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Wetter, warmer and more extreme: Report lays out climate change impacts for R.I.

Rhode Island's annual precipitation is projected to increase, like the rest of the Northeast, according to data included in the State Climate Summary.Courtesy of NOAA

PROVIDENCE — Rhode Island has gotten warmer, wetter and more prone to extreme weather events and tidal flooding. Lowering greenhouse gas emissions will help, but the climate change trends are expected to continue for the decades to come.

Those are the main takeaways from a report published by the National Oceanic and Atmospheric Administration earlier this month.

These historical records and future scenarios, captured in a five-page summary for Rhode Island, aren’t themselves new; they’re spread out among a number of different publications and datasets. But for the second time in the last five years, they’re being collected and published on a state-by-state level to give people a more immediate view of the local effects of global climate change.


It’s one thing to hear of the effects on vast global systems. It’s another to know that since 1930, sea level has risen more than 9 inches in Newport, which is faster than the global average, and that by the end of the century, Providence could have tidal flooding causing nuisances on a near-daily basis.

“It helps bring the message home to people — this is what’s happening near you, in your state,” said David Easterling, a NOAA climate scientist who helped put together the reports, called the State Climate Summaries.

Here are a couple other takeaways from Rhode Island’s climate summary:

A chart from Rhode Island's State Climate Summary shows temperatures rising from 1900 to 2020 in the historical data, and continuing to rise until 2100. How much it rises will depend on greenhouse gas emissions.Courtesy of NOAA


Take the average of temperatures in Rhode Island between 1901 and 1960. Rhode Island’s temperatures haven’t been lower than that average since the middle of the 1970s. The number of hot days has been above average since the 1990s, and the number of very cold nights is generally below average since the mid-1980s, with the most recent six-year period about average.

And it corresponds — with some variation year-to-year — with global levels in carbon dioxide and other greenhouse gasses, Easterling said.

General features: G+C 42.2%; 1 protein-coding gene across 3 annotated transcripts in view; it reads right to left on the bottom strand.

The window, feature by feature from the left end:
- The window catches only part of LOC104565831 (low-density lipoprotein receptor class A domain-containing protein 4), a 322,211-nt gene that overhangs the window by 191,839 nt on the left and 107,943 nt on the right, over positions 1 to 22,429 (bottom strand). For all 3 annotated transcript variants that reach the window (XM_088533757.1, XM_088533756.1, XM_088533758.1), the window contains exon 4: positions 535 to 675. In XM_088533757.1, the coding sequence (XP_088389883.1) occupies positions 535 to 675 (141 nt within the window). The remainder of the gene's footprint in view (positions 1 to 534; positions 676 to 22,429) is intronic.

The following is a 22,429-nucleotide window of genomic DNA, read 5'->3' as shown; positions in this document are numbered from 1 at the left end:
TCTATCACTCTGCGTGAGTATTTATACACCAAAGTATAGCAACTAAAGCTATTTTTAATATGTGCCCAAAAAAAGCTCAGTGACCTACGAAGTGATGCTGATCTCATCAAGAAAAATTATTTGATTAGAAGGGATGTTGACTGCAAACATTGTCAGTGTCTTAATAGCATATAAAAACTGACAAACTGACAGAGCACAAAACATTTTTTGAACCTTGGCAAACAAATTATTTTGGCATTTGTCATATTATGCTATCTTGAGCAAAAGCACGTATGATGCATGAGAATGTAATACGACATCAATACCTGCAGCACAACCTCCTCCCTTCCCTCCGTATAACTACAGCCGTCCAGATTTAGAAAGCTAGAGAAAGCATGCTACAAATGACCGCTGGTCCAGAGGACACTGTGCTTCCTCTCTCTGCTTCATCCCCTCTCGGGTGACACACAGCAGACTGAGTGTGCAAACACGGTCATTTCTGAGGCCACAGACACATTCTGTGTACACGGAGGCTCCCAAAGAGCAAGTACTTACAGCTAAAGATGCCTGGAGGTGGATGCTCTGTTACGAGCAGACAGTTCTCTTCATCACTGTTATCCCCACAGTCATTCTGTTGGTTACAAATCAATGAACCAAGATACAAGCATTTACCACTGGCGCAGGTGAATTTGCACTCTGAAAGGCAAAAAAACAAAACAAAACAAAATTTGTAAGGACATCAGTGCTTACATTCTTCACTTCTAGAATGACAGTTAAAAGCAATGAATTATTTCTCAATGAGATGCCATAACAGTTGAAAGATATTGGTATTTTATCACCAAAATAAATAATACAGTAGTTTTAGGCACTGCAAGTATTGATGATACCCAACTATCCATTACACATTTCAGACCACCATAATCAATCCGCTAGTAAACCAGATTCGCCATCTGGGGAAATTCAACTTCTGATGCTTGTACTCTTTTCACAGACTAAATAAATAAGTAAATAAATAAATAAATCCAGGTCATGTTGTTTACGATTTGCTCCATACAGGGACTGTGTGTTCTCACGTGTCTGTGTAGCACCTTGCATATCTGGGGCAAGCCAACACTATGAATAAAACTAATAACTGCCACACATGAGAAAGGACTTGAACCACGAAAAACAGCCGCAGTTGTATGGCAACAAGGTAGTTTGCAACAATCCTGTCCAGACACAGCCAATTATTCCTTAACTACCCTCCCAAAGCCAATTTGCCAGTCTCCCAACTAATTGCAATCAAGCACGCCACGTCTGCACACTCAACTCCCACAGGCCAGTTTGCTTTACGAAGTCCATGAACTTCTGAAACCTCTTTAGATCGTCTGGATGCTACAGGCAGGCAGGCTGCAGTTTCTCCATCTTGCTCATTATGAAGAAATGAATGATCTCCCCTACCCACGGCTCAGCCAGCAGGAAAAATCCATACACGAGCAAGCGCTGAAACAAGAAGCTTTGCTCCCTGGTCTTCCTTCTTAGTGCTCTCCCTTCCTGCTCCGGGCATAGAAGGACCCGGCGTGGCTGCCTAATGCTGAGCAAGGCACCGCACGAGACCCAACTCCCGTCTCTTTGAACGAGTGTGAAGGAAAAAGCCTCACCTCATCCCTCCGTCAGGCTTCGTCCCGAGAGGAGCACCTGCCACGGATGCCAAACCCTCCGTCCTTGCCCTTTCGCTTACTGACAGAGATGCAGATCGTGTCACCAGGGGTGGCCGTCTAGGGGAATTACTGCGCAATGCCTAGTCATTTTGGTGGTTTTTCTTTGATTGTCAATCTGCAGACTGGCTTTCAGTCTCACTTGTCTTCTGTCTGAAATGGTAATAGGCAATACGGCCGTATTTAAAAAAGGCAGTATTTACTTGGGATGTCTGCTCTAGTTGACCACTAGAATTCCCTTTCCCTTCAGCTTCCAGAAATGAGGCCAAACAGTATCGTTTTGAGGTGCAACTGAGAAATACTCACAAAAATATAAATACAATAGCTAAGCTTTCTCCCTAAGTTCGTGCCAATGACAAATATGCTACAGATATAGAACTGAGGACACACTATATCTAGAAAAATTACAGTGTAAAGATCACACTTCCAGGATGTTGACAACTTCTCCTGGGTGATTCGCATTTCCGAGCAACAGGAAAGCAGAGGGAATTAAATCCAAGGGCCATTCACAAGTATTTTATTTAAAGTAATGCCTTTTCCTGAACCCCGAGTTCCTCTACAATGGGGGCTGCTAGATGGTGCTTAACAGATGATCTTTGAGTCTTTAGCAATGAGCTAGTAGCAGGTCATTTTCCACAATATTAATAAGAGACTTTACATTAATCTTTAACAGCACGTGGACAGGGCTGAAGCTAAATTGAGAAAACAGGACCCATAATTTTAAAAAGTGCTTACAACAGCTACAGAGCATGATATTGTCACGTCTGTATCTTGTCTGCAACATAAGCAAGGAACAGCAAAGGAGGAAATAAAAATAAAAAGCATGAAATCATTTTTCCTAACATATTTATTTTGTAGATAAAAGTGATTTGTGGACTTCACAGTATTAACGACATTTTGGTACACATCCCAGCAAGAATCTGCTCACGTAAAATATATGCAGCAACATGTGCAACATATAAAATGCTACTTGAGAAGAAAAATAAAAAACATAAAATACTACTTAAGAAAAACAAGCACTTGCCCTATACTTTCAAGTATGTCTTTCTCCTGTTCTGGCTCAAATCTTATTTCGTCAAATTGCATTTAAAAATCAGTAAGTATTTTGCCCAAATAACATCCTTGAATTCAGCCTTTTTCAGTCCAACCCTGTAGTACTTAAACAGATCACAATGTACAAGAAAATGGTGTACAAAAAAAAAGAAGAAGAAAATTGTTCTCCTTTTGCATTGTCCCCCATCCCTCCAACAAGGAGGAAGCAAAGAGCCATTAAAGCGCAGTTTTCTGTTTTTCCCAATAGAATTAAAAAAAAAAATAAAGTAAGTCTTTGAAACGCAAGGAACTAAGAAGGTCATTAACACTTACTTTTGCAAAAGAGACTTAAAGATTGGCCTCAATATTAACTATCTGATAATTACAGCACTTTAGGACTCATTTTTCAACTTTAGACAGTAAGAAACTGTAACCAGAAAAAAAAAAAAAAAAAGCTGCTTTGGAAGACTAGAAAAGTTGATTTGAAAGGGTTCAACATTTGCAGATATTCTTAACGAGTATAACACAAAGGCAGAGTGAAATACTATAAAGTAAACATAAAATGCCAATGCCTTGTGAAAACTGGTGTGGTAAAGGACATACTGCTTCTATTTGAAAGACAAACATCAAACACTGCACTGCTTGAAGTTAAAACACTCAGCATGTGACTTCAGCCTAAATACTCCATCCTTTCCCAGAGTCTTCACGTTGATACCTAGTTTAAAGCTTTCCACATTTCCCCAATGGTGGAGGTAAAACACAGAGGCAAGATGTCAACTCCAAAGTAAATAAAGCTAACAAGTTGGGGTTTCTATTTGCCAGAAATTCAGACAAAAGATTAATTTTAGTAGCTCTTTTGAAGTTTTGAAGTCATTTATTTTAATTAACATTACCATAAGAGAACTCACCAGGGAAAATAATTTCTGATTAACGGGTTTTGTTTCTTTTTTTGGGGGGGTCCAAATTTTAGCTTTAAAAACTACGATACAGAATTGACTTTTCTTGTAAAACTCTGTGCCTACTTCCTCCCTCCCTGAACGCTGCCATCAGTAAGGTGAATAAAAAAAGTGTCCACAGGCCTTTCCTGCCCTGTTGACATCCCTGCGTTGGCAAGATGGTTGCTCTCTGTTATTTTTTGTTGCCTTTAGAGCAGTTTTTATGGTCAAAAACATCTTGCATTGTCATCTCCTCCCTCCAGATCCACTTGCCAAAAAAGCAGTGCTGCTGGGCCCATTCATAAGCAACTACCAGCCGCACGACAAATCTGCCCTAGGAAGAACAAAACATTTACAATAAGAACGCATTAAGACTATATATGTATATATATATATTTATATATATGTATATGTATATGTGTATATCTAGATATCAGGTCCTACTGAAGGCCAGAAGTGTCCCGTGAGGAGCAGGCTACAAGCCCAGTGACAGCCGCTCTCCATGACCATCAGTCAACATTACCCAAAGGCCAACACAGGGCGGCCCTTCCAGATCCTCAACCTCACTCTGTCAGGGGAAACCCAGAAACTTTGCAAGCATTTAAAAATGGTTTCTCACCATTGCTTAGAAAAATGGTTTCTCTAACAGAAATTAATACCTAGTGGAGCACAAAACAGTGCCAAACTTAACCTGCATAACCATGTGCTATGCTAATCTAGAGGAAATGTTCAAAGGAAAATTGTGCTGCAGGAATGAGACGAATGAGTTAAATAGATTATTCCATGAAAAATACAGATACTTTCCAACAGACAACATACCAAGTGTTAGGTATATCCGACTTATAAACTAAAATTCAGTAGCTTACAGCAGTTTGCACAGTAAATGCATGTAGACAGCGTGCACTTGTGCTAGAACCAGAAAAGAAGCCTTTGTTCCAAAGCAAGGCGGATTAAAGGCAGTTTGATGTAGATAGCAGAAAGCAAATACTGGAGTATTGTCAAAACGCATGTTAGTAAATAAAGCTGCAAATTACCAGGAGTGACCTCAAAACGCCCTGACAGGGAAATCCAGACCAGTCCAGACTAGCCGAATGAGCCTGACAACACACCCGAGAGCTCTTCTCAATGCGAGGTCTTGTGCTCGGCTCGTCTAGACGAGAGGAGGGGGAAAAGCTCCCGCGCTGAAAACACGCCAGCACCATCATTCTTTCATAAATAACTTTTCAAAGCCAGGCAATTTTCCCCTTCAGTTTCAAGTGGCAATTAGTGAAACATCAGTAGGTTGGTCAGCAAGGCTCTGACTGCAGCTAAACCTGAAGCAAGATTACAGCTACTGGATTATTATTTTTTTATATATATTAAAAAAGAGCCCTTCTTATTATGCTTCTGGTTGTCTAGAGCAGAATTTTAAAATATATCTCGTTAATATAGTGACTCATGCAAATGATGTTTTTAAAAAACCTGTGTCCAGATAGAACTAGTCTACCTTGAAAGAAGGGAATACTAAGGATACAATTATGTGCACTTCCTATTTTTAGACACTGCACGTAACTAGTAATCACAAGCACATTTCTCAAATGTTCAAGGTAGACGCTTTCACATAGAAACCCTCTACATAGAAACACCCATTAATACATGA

“It’s very plain in the observed record,” Easterling said.

That’s expected to continue, although lowering emissions will help moderate the amount, the report says.

The rise, though, has already happened: “Temperatures in Rhode Island have risen by about 4 degrees Fahrenheit since the beginning of the 20th century.”

Tidal floods in the Providence area have gone up in recent years. They're expected to dwarf that: In the intermediate projection, by the end of this century, nearly every day would be a flood day.Courtesy of NOAA

Daily flooding

Rhode Island is the Ocean State, which makes it vulnerable to sea level rise and, relatedly, flooding. But it has one advantage: a rocky coastline. That helps, Easterling said. But tidal flooding events with nuisance-level impacts have already gone up in recent years in the Providence area — about 15 times in a year at its recent peak, compared to only a handful a year, if any, in past decades.

The projections in 2100 dwarf that: In the intermediate-low scenario, the Providence area could have 150 tidal flood days by the end of the century. In the intermediate scenario, it could have 350. That means practically every day would be a flood day.

Rain in the forecast

It’s going to get wetter in Rhode Island: Annual average precipitation is expected to rise in the winters and springs. Rhode Island is also expected to have extreme precipitation events more regularly, even as droughts intensify because of increases in temperature.

Extreme precipitation has already increased since 1950, with the highest level between 2005 and 2014, the report said. In 2010, major rainfall from a late-March nor’easter caused the worst flooding in the state’s history. But then it experienced severe drought in 2016 and extreme drought in 2020, the report notes.


The five-page summary of Rhode Island’s report can be found online.

Brian Amaral can be reached at Follow him @bamaral44.